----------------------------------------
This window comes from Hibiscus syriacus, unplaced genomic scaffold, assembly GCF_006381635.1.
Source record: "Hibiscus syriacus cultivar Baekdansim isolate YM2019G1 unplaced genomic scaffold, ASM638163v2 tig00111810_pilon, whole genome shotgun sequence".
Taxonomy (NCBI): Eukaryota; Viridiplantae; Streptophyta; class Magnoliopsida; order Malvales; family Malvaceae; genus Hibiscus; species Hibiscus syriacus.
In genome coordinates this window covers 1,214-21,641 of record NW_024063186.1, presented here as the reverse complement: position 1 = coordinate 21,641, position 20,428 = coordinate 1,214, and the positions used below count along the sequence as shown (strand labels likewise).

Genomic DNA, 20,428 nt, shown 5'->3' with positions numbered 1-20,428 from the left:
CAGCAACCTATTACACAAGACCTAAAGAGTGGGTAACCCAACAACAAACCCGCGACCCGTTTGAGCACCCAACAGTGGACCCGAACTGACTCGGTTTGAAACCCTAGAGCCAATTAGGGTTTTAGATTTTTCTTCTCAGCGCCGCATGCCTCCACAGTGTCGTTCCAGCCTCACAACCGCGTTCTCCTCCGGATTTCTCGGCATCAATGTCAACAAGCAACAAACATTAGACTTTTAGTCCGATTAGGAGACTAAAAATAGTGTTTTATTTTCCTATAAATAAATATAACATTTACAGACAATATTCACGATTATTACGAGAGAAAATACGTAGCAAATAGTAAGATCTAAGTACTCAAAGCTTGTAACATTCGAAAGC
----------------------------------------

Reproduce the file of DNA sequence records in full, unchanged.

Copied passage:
This window comes from Hibiscus syriacus, unplaced genomic scaffold, assembly GCF_006381635.1.
Source record: "Hibiscus syriacus cultivar Baekdansim isolate YM2019G1 unplaced genomic scaffold, ASM638163v2 tig00111810_pilon, whole genome shotgun sequence".
Taxonomy (NCBI): Eukaryota; Viridiplantae; Streptophyta; class Magnoliopsida; order Malvales; family Malvaceae; genus Hibiscus; species Hibiscus syriacus.
In genome coordinates this window covers 1,214-21,641 of record NW_024063186.1, presented here as the reverse complement: position 1 = coordinate 21,641, position 20,428 = coordinate 1,214, and the positions used below count along the sequence as shown (strand labels likewise).

Genomic DNA, 20,428 nt, shown 5'->3' with positions numbered 1-20,428 from the left:
CAGCAACCTATTACACAAGACCTAAAGAGTGGGTAACCCAACAACAAACCCGCGACCCGTTTGAGCACCCAACAGTGGACCCGAACTGACTCGGTTTGAAACCCTAGAGCCAATTAGGGTTTTAGATTTTTCTTCTCAGCGCCGCATGCCTCCACAGTGTCGTTCCAGCCTCACAACCGCGTTCTCCTCCGGATTTCTCGGCATCAATGTCAACAAGCAACAAACATTAGACTTTTAGTCCGATTAGGAGACTAAAAATAGTGTTTTATTTTCCTATAAATAAATATAACATTTACAGACAATATTCACGATTATTACGAGAGAAAATACGTAGCAAATAGTAAGATCTAAGTACTCAAAGCTTGTAACATTCGAAAGC